(ATR) Suppliers tell Around the Rings
they are still waiting for payments from Rio 2016 nearly three years after the Olympics.
There also appears to be no end in sight to the delay, which has left some companies in a financial bind.
Rio 2016’s debt is estimated at around $113 million (R$420 million) according to a report from the Jornal Noroeste
, in Brazil. Rio 2016 did not return multiple requests from ATR
for comment about the status of the committee’s debt.
Any true confirmation on Rio 2016’s debt would have to come from the committee itself, which is subject to numerous lawsuits, or an external audit. ATR
understands that the printed number in Jornal Noroeste
is largely accurate, but there is no public audit of Rio 2016 available to view.
Rio 2016 underwent audits following the arrest of former President Carlos Nuzman in 2017 to determine if any of Nuzman’s alleged corruption touched the committee. Rio 2016’s Brazilian website remains under construction, despite a note saying it would return online on July 2, 2018
at 9 o’clock in the morning. The English version of the website redirects to the IOC website's landing page
about Rio 2016.
Ivo Silva, a board advisor to IRMARFER Structures, says that Rio 2016 has routinely breached its agreement with the company dodging payment for services the company provided to the Olympics. IRMARFER, a Portuguese company, provided temporary tents used throughout the Olympic Park and Olympic Village, including the Olympic dining hall.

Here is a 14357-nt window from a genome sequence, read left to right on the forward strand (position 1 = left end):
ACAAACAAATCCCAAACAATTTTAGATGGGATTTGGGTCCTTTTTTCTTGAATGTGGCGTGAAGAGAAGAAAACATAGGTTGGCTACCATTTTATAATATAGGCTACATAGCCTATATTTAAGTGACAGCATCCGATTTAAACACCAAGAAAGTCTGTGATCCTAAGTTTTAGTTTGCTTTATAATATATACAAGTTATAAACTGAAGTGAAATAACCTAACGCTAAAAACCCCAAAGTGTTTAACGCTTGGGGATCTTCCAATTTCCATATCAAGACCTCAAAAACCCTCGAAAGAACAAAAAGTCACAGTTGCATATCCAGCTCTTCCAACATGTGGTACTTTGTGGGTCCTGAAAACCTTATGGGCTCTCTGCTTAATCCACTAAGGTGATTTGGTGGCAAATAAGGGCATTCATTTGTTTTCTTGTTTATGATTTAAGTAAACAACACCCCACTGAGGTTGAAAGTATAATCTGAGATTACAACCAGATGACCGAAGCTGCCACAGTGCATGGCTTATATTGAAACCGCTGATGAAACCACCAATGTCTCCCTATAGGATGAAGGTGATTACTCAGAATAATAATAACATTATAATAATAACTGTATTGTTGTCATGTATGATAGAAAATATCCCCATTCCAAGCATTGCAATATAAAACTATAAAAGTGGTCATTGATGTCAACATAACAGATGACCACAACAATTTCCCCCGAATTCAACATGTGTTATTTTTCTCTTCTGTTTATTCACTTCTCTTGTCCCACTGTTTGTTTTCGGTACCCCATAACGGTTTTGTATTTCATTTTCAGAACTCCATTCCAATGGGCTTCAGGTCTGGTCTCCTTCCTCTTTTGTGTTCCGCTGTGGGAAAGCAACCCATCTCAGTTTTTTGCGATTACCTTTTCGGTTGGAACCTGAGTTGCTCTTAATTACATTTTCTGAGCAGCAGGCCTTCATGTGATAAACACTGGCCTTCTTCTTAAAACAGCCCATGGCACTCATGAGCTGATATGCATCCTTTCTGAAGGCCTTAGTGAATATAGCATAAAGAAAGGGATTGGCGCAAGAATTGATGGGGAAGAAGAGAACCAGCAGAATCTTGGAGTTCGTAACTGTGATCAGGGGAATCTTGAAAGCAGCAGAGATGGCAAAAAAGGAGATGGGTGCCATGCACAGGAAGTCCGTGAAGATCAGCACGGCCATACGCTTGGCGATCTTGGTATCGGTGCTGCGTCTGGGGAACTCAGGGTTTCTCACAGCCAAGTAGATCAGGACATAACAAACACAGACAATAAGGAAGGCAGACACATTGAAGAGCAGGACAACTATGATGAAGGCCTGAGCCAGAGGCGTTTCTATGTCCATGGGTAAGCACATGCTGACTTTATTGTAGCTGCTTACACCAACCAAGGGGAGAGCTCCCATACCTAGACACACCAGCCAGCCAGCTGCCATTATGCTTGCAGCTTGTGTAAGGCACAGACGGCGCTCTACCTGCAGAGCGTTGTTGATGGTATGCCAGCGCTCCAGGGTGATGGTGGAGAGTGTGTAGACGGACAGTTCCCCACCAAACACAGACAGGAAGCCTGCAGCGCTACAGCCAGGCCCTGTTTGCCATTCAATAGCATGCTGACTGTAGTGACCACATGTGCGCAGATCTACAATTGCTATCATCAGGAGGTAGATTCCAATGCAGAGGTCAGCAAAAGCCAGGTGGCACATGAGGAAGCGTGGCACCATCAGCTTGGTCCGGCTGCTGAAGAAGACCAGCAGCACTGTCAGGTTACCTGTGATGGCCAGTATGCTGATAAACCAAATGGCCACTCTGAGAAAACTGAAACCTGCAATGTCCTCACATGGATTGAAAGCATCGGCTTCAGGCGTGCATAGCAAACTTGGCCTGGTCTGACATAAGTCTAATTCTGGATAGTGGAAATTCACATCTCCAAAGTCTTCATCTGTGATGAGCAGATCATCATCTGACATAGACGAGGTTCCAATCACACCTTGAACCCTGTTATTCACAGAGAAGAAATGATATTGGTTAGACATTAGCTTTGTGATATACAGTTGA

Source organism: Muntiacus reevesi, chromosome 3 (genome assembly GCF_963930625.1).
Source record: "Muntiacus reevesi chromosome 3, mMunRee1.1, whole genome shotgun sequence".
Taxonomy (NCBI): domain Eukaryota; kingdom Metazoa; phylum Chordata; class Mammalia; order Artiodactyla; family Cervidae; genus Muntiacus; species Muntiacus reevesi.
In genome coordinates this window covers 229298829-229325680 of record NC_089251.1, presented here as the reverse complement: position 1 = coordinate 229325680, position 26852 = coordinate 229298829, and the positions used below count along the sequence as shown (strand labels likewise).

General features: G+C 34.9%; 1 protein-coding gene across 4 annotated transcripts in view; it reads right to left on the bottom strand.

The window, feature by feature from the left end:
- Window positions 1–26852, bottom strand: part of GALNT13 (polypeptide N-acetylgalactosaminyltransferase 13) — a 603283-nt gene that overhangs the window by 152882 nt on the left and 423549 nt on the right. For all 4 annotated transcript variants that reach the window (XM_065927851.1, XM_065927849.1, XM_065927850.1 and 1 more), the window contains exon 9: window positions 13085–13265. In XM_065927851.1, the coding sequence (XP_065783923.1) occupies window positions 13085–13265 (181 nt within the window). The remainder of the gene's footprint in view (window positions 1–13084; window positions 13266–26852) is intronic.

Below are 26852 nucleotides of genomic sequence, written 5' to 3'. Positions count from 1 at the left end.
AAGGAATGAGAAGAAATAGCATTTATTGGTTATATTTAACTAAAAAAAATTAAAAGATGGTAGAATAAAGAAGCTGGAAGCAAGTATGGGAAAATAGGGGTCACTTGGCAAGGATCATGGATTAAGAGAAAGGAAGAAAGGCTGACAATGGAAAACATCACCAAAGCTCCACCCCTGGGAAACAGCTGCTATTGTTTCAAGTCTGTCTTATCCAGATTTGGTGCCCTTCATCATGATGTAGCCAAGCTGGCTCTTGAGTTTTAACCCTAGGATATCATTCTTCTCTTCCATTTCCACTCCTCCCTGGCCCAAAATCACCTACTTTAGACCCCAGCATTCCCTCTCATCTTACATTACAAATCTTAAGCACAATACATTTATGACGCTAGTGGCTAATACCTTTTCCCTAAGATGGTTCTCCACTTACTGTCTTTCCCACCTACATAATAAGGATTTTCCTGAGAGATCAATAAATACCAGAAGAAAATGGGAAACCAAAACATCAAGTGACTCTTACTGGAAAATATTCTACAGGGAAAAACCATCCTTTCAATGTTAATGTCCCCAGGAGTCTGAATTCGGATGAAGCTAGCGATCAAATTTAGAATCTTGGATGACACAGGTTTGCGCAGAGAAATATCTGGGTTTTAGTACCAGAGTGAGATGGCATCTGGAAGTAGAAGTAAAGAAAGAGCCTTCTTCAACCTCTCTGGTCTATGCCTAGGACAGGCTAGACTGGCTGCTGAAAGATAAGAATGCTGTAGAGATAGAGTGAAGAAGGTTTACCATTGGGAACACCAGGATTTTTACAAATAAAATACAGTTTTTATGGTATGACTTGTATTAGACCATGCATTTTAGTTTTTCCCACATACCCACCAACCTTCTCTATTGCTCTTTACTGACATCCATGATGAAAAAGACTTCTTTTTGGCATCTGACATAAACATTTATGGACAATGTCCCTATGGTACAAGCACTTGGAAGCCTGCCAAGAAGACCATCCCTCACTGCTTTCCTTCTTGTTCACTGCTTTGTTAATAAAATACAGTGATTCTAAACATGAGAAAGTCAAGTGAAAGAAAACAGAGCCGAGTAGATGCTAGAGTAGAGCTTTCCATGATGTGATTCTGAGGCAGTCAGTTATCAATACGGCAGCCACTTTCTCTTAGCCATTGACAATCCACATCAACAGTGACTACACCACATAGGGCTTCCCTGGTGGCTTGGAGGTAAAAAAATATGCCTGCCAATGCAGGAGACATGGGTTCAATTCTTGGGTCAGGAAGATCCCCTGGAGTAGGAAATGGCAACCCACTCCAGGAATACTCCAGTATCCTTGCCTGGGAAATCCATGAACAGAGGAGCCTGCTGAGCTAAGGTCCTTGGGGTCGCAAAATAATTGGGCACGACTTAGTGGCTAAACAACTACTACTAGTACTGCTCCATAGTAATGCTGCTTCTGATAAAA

Documents reviewed by ATR
show that IRMARFER had an agreement for Rio 2016 to pay off R$12 million ($3.03 million) owed for the Olympic tents by July 31, 2017. The terms of the agreement said that should Rio 2016 fail to pay off the debt, the subsequent interest would push the debt to approximately R$20 million ($5.05 million).
IRMARFER had already renegotiated its terms with Rio 2016 according to the documents provided.
Silva told ATR
that IRMARFER gave Rio 2016 “comfortable conditions”, reducing its fee between 20 and 25 percent to settle the outstanding payments. Once the contract was signed, Rio 2016 “failed to settle this agreement” and the company went to the special court created for matters related to the Olympics in Rio de Janeiro.
IRMARFER tents at the Rio 2016 Olympic village (ATR)
“After this constant failure from the local committee, by going from agreement to agreement to earn only time until they have nothing to discuss with us because they have asked the Brazilian justice system to be recognized as a company in bankruptcy, I think this behavior was always well prepared so they knew what they were doing,” Silva said.
“The last time we talked with [Rio 2016] was more than a year ago. From that time to now we have had no contacts with them because it is like a company that does not exist anymore.”
After Nuzman’s arrest, Rio 2016 appointed new leadership and has operated in wind-down mode trying to settle debt with only a few full-time employees. The current President of the committee is Ricardo Trade, who is also senior director of operations at the Brazilian Basketball Confederation.
Silva said that IRMARFER has suffered because of the delay in payment, so much that the company has had to reduce its staff and lay off workers to account for the missing revenue.
IRMARFER is not the only company in the situation of waiting for the Brazilian justice system to resolve lawsuits against Rio 2016. Silva said that other companies associated with the Association of Global Events Suppliers (AGES) regularly have discussed a lack of payment, including the major supplier GL Events.
Neither AGES nor GL Events returned requests for comment about the situation with ATR
Silva believes that if Rio 2016 will not resolve its outstanding debt, then the IOC should step in to resolve the situation on behalf of private suppliers.
An IOC spokesperson told ATR
that it “has continued to support Rio 2016 to facilitate its dissolution process,” and said the IOC went beyond its stated contribution in the 2016 Host City Contract to help balance the organizing committee’s budget.
The Olympic Park still needs a new operator (ATR)